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Ortho-McNeil, J&J and Cellzome, BSI Proteomics, Boehringer Ingelheim and MorphoSys, Proteome Systems, Biacore International, Teranode and St. Jude, Luminex, NIEHS, and Bruker BioSciences

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Ortho-McNeil, J&J to Use Cellzome Proteomics Tech in Alzheimer’s Research Program

Cellzome last week said that it will collaborate with Johnson & Johnson Pharmaceutical Research & Development, an affiliate of Ortho-McNeil Pharmaceutical, in a drug-discovery research program for Alzheimer’s disease.

Cellzome will apply its chemical proteomics technology to the program, and will receive a technology-access fee and research funding for two years. The company said it is also eligible for development milestone payments.

Ortho-McNeil will have exclusive worldwide rights to products developed during the collaboration and will pay Cellzome royalties on sales. J&JPRD will support the discovery research conducted at Cellzome, while Ortho-McNeil will be responsible for development, manufacturing, and commercialization of any drugs that result from the collaboration.

Cellzome said it will provide access to its existing Alzheimer’s program technology, which includes an amyloid precursor protein processing pathway map and new drug targets. Ortho-McNeil will also have an option to license Cellzome’s Gamma Secretase Modulator program, which Cellzome said includes novel small molecules for development as orally active treatments.


BSI Proteomics to Determine Structure of CF Membrane Protein

BSI Proteomics said last week that it will perform protein crystallization and structure determination services for the Cystic Fibrosis Foundation.

The foundation selected BSI to express, purify, crystallize, and determine the structure of the cystic fibrosis trans-conductance protein, a membrane protein that has proved difficult to purify, according to the Gaithersburg, Md.-based firm.

BSI will use its Membrane Protein Stabilization System, which has particular capabilities for stabilizing membrane, ion-channel, and other “difficult” soluble proteins, the company said. BSI claims that its technology can produce diffractable crystals in months, compared to years required for other methods.

The company did not disclose any financial terms for its agreement with the Cystic Fibrosis Foundation.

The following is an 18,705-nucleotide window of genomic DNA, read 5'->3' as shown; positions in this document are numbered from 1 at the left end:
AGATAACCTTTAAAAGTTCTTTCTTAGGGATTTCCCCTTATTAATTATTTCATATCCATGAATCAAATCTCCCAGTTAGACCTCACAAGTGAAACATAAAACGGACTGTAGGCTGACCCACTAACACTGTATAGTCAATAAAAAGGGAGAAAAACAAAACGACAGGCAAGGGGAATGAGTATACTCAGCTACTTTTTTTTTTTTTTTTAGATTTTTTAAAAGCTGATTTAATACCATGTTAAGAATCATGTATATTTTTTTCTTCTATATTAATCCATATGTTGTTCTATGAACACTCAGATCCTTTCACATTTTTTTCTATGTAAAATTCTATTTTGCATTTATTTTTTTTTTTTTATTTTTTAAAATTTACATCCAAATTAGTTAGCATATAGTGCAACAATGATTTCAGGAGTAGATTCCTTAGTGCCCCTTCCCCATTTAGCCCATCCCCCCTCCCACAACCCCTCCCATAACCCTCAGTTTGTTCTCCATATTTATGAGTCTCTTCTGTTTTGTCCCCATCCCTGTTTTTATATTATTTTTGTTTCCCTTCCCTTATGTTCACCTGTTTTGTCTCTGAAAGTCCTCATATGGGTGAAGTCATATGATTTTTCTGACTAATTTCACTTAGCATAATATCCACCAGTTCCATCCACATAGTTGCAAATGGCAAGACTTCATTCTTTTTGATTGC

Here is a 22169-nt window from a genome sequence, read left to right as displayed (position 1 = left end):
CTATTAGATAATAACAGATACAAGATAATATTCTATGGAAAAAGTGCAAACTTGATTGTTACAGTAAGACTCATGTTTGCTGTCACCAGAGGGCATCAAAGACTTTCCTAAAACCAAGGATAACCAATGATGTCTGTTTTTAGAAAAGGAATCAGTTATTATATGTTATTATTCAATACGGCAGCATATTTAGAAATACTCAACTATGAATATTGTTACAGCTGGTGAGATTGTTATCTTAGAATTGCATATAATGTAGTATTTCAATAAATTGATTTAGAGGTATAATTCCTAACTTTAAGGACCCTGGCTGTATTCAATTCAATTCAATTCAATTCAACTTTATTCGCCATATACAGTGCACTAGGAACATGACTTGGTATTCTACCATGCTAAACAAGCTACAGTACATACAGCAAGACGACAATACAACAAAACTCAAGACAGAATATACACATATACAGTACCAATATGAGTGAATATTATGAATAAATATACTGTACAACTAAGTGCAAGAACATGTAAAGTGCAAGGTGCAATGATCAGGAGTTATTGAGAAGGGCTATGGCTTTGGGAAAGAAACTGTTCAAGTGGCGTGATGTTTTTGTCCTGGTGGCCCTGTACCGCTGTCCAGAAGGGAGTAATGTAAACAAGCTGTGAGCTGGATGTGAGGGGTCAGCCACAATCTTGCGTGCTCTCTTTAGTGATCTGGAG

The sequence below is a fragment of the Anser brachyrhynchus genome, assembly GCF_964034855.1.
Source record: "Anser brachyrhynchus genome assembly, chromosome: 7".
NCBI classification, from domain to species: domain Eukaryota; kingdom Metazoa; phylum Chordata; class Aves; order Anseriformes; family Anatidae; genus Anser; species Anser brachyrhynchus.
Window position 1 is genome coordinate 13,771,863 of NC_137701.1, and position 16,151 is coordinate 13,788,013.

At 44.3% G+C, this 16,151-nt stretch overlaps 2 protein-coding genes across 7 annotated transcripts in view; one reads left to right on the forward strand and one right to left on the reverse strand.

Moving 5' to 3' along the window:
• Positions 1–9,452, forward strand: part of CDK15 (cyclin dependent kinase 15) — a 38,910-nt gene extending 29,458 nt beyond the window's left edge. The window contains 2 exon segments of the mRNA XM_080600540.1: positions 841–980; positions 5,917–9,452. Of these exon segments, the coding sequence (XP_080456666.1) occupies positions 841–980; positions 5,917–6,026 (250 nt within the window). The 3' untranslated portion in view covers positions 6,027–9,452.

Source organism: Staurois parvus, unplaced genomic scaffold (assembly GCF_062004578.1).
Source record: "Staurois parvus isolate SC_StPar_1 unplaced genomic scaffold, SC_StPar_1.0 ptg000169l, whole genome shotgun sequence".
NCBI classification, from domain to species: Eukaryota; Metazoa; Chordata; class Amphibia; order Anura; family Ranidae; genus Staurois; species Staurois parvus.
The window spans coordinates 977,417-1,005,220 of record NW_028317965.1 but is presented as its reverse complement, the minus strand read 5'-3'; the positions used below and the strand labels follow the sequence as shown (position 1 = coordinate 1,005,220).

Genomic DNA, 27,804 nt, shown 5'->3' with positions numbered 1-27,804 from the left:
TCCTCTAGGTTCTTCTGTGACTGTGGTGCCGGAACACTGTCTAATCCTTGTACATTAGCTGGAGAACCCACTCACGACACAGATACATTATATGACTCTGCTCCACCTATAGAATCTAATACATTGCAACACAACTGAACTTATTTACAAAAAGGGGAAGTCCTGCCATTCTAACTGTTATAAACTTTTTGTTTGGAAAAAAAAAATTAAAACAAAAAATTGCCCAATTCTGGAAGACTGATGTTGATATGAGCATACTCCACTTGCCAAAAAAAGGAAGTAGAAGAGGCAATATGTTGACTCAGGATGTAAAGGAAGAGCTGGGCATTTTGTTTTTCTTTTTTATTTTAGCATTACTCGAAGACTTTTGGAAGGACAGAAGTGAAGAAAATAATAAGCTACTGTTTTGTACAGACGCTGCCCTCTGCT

Boehringer Ingelheim, MorphoSys Expand Antibody-development Collaboration

Boehringer Ingelheim has obtained from MorphoSys the option to exclusively license several therapeutic antibodies being co-developed by the firms under a previous agreement with the two companies, the company said last week.

Under the agreement, which expands a previous therapeutic antibody collaboration between the two companies, Behringer will also obtain access to MorphoSys’s HuCal Gold library, taking installation first at its site in Vienna.

Boehringer will pay MorphoSys an undisclosed technology access fee, annual licenses fees, and optional R&D funding over the 5-year term of the collaboration. It will also pay milestone fees and royalties for any therapeutic antibodies emerging from the collaboration.


Australian Government Awards Proteome Systems $2M to Develop New TB Test

Proteome Systems has won a $2 million START grant from the Australian government to continue developing a new diagnostic for tuberculosis.

The new antibody-based TB test is expected to be in prototype form within 18 months, Proteome Systems said.

Existing tests for TB can take between 24 hours and several weeks to deliver results. The new test being developed by Proteome Systems will deliver an accurate result in a time frame of between several minutes and a few hours, according to the company.


Biacore Completes $4M Acquisition of HTS’ FlexChip Technology

Biacore International announced last week that it has completed the $4 million all-cash acquisition of the FlexChip system and related assets from HTS Biosystems of Eagan, Minn.